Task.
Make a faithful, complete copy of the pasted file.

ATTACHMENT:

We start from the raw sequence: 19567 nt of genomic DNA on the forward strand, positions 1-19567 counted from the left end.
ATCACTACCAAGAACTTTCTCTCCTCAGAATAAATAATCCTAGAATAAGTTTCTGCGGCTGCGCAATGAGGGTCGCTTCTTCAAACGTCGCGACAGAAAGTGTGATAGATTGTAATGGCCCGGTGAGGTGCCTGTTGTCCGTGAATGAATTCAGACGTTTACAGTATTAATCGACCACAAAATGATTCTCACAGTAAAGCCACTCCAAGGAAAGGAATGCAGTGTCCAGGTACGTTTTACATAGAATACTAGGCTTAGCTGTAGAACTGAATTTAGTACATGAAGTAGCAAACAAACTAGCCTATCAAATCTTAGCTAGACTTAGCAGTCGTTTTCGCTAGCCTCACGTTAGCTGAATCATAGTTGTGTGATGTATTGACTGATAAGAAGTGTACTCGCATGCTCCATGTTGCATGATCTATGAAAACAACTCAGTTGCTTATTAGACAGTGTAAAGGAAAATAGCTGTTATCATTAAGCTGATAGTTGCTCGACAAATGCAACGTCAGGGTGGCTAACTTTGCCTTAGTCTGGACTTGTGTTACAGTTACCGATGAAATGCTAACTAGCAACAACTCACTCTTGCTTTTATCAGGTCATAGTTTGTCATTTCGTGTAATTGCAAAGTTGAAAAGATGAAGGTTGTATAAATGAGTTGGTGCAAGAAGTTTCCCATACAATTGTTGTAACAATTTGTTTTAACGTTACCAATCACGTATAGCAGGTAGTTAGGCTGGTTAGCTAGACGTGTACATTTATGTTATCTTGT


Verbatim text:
We start from the raw sequence: 19567 nt of genomic DNA on the forward strand, positions 1-19567 counted from the left end.
ATCACTACCAAGAACTTTCTCTCCTCAGAATAAATAATCCTAGAATAAGTTTCTGCGGCTGCGCAATGAGGGTCGCTTCTTCAAACGTCGCGACAGAAAGTGTGATAGATTGTAATGGCCCGGTGAGGTGCCTGTTGTCCGTGAATGAATTCAGACGTTTACAGTATTAATCGACCACAAAATGATTCTCACAGTAAAGCCACTCCAAGGAAAGGAATGCAGTGTCCAGGTACGTTTTACATAGAATACTAGGCTTAGCTGTAGAACTGAATTTAGTACATGAAGTAGCAAACAAACTAGCCTATCAAATCTTAGCTAGACTTAGCAGTCGTTTTCGCTAGCCTCACGTTAGCTGAATCATAGTTGTGTGATGTATTGACTGATAAGAAGTGTACTCGCATGCTCCATGTTGCATGATCTATGAAAACAACTCAGTTGCTTATTAGACAGTGTAAAGGAAAATAGCTGTTATCATTAAGCTGATAGTTGCTCGACAAATGCAACGTCAGGGTGGCTAACTTTGCCTTAGTCTGGACTTGTGTTACAGTTACCGATGAAATGCTAACTAGCAACAACTCACTCTTGCTTTTATCAGGTCATAGTTTGTCATTTCGTGTAATTGCAAAGTTGAAAAGATGAAGGTTGTATAAATGAGTTGGTGCAAGAAGTTTCCCATACAATTGTTGTAACAATTTGTTTTAACGTTACCAATCACGTATAGCAGGTAGTTAGGCTGGTTAGCTAGACGTGTACATTTATGTTATCTTGT